Whitesboro, N.Y. - The Utica Roadrunners running club held a fundraiser in May that lasted for 15 days, and on Saturday the money raised during that event was used to salute local frontline workers who have had to work through the coronavirus pandemic to keep others safe, by offering them a free breakfast at the Boulevard Diner in Whitesboro.
May's event was the Utica Roadrunners first annual Five After Five Virtual Challenge designed to help keep people active and healthy during the pandemic, all while raising money for Saturday's Frontline Breakfast.
Participants of the Five After Five Virtual Challenge could either walk or run 5K or 5 miles every day for 15 days and raise money for doing so.
Utica Roadrunners President Jim Mott says 185 people took part and enough money was raised to serve 500 free breakfasts on Saturday, "We just want to recognize the front line people, the essential workers. We also wanted to work with the Boulevard Diner, which, just like all the businesses has been suffering through this and trying to survive. We are a nonprofit club and we saw this was a really good opportunity to get out there and help some of our friends."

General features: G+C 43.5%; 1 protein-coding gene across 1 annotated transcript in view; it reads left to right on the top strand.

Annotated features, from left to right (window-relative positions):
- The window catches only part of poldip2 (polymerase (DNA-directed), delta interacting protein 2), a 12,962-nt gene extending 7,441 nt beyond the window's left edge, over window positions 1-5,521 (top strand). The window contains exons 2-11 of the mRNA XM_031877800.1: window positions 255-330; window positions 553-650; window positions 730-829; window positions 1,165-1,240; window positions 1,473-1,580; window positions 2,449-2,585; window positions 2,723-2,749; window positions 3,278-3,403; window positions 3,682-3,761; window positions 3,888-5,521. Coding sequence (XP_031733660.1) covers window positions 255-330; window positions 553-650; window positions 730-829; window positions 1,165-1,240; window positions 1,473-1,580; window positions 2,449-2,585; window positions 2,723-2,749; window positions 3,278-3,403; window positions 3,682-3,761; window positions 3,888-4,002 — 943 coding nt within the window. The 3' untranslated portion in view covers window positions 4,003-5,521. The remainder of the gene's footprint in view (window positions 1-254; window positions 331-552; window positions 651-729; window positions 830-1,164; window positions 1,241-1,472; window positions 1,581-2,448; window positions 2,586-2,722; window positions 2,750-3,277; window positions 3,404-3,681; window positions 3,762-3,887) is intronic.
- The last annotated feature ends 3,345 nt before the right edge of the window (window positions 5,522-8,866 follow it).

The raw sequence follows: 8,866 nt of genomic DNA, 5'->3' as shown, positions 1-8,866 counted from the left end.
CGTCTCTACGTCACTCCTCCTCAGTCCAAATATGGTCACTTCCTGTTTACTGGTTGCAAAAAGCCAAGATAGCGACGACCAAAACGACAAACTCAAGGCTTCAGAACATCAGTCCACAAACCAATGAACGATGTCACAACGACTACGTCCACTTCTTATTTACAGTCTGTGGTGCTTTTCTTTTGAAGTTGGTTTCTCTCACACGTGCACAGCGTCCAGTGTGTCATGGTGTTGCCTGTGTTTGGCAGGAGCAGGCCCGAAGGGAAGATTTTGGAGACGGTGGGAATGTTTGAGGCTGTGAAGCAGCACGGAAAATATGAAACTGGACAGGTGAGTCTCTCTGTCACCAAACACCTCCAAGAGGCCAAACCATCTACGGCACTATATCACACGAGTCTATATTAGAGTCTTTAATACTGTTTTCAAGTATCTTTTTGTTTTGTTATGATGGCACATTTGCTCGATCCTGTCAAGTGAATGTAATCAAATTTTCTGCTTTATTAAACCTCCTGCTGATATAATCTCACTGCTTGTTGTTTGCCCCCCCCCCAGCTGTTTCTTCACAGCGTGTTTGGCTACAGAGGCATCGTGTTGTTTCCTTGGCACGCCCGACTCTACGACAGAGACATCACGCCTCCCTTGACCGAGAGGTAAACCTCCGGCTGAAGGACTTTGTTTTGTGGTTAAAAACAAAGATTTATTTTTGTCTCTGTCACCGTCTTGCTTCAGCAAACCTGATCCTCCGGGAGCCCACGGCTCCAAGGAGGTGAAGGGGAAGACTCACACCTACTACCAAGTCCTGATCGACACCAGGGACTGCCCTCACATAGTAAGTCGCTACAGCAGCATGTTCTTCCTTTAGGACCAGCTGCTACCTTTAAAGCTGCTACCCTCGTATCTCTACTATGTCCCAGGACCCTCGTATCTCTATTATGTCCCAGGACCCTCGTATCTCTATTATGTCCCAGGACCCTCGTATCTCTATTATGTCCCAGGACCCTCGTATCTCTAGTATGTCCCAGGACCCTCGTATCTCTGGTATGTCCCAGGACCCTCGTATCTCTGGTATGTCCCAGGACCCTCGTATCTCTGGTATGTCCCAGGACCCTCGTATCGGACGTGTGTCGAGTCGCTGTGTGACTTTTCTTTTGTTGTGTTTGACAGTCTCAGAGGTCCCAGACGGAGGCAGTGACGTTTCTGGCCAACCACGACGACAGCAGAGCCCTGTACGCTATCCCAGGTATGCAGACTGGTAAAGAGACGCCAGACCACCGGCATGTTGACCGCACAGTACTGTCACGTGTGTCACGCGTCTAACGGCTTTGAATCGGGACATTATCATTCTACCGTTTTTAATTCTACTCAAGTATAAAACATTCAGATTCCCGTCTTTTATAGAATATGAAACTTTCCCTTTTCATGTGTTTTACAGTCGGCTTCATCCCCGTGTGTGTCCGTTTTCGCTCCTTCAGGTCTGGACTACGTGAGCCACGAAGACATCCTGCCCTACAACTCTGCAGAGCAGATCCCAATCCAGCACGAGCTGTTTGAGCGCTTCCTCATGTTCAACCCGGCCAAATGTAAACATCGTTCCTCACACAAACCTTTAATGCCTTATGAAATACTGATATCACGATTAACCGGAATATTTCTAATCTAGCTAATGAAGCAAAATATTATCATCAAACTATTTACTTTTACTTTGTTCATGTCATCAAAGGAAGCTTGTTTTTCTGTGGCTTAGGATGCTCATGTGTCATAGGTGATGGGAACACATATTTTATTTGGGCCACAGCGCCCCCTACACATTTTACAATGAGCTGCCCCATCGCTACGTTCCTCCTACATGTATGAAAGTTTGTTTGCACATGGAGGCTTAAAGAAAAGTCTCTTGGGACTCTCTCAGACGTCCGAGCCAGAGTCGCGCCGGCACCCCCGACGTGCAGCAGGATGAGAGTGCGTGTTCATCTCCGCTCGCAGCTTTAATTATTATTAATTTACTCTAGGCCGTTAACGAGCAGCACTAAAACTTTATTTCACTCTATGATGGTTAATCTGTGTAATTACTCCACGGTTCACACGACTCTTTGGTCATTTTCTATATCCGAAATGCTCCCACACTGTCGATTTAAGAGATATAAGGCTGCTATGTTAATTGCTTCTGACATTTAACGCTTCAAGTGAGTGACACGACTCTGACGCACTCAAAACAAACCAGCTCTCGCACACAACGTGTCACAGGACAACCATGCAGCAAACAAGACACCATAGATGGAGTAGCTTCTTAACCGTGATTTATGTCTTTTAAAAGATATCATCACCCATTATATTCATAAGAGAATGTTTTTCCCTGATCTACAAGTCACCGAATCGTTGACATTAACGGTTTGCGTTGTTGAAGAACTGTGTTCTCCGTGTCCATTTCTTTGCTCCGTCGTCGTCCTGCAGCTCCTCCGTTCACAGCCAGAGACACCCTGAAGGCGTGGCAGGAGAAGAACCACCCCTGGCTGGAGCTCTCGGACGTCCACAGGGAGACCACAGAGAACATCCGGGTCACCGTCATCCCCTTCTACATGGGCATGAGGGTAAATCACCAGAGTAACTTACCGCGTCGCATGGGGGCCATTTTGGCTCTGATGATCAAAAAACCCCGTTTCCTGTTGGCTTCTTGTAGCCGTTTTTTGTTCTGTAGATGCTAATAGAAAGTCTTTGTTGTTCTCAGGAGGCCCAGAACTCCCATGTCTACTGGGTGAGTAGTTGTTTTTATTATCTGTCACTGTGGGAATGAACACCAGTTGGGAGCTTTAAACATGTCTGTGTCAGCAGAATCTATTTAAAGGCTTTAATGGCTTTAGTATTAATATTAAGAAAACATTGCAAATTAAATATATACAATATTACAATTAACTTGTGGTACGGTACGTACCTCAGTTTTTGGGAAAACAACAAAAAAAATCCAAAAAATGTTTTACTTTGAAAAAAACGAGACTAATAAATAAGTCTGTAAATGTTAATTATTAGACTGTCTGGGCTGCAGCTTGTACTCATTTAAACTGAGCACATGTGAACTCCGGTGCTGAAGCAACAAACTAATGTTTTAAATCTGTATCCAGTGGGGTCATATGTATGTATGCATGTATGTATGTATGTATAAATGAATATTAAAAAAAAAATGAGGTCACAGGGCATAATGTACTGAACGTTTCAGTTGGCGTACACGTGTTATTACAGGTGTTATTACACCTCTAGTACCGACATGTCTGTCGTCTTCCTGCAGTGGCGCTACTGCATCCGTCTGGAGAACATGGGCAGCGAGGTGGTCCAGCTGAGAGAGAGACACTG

Adrianne Dubiel of Whitesboro works in a local medical office and says she and her husband just stopped in for breakfast Saturday morning and had no idea the event was going on, "I think this is wonderful. The support the medical staff gets from everybody is really, really good. I mean we really are trying to get to through this as a group."
Utica Roadrunners Board Member Bill Callahan says it's great to see faces like Adrianne's and their kind works thanking them for a free breakfast, "A lot of friends and family have been frontline responders throughout this entire thing so the fact that we can do something to give back to them for all the hours all the sweat and tears they’ve been putting in and everything to help us out, it’s extremely gratifying when they come up and say thank you for what you’re doing because we have a chance now to say thank you for everything you’ve done for us."
As far as the future of organizing races, Mott says that is still up in the air, "Every day is a challenge. We’re trying to plan our races, we’re trying to figure out what we are going to do, so we’re going month by month."